While filming the house of the big drum we hear an incredible noise from one of the huge gongs that one strikes the correct number of times to ask for various things according to the notice nearby. These wishes are numbered from one to nine and include
1- a wish to be smart (whether intellectual or sartorial isn't specified),
3 - to be granted another rice field
7 - Any Other Wish
9 - to become a Lord.
As I pan and walk the camera round to the side of the gong, it is evident that there is an unofficial way of securing the favours; the hollow boss is being rubbed rapidly to produce a surprisingly loud sound in the same way as one can make a wineglass "sing" by rubbing the wet rim with a forefinger. The girl doing this is about 14 years old and is with her friends. This is also a prayer, I realise too late, because when she stops she makes a bow and a wei to the gong and turns away just as I start a fade. Seeing the camera, she breaks into a huge grin and two victory does look good on the video, though!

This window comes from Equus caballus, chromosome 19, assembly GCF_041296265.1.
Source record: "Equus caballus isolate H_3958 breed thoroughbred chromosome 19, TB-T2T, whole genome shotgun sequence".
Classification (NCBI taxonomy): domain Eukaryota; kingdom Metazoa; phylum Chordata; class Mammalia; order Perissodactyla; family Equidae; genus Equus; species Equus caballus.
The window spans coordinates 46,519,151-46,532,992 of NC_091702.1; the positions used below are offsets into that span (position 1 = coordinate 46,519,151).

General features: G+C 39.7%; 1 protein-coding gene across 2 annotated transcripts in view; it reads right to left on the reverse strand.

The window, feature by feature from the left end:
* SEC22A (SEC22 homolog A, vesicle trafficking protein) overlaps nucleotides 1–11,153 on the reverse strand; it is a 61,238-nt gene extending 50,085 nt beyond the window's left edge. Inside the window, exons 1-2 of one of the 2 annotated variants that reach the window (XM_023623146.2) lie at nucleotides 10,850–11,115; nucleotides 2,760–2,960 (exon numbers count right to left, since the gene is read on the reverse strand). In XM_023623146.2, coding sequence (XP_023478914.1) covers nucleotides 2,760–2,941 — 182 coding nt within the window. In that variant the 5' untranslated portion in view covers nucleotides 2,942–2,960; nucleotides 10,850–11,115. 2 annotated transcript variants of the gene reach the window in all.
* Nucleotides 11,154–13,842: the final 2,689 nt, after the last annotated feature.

From the Mukdahan Grand Hotel we take a tuk-tuk ride to the market. This is great fun. We wander up a side street and buy a freshly cooked sweet pancake from a mobile stall and get about 30 metres away before returning to buy a bigger one! Everyone is so friendly and will almost always return a wave and say hello (Sawadee) if you catch their gaze. Pauline's red hair is a considerable novelty here and she always gets noticed.